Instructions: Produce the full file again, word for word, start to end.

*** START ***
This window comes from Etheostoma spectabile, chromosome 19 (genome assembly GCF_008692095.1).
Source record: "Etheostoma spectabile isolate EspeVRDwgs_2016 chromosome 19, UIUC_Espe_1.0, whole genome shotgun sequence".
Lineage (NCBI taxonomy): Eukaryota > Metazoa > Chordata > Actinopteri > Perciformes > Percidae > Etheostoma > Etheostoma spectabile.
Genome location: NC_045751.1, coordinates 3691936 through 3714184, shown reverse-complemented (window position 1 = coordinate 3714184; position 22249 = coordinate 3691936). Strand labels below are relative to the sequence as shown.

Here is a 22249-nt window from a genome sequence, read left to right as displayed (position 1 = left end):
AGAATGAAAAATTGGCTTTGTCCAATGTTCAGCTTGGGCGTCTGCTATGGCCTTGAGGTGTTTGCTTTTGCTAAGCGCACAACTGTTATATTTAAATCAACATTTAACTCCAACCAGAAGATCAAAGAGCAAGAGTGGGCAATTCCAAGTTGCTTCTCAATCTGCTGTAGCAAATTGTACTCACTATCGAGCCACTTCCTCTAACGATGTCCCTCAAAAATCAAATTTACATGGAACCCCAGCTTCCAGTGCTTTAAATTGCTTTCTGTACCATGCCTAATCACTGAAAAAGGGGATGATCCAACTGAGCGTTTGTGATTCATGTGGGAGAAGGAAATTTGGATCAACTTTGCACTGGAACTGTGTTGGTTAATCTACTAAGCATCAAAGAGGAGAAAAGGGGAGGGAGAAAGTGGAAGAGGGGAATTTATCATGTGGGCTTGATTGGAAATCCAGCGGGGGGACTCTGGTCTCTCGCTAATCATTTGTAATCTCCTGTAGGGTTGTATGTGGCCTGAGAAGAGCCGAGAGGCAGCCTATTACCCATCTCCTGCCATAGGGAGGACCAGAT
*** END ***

This window comes from Etheostoma spectabile, chromosome 19 (genome assembly GCF_008692095.1).
Source record: "Etheostoma spectabile isolate EspeVRDwgs_2016 chromosome 19, UIUC_Espe_1.0, whole genome shotgun sequence".
Lineage (NCBI taxonomy): Eukaryota > Metazoa > Chordata > Actinopteri > Perciformes > Percidae > Etheostoma > Etheostoma spectabile.
Genome location: NC_045751.1, coordinates 3691936 through 3714184, shown reverse-complemented (window position 1 = coordinate 3714184; position 22249 = coordinate 3691936). Strand labels below are relative to the sequence as shown.

Here is a 22249-nt window from a genome sequence, read left to right as displayed (position 1 = left end):
AGAATGAAAAATTGGCTTTGTCCAATGTTCAGCTTGGGCGTCTGCTATGGCCTTGAGGTGTTTGCTTTTGCTAAGCGCACAACTGTTATATTTAAATCAACATTTAACTCCAACCAGAAGATCAAAGAGCAAGAGTGGGCAATTCCAAGTTGCTTCTCAATCTGCTGTAGCAAATTGTACTCACTATCGAGCCACTTCCTCTAACGATGTCCCTCAAAAATCAAATTTACATGGAACCCCAGCTTCCAGTGCTTTAAATTGCTTTCTGTACCATGCCTAATCACTGAAAAAGGGGATGATCCAACTGAGCGTTTGTGATTCATGTGGGAGAAGGAAATTTGGATCAACTTTGCACTGGAACTGTGTTGGTTAATCTACTAAGCATCAAAGAGGAGAAAAGGGGAGGGAGAAAGTGGAAGAGGGGAATTTATCATGTGGGCTTGATTGGAAATCCAGCGGGGGGACTCTGGTCTCTCGCTAATCATTTGTAATCTCCTGTAGGGTTGTATGTGGCCTGAGAAGAGCCGAGAGGCAGCCTATTACCCATCTCCTGCCATAGGGAGGACCAGAT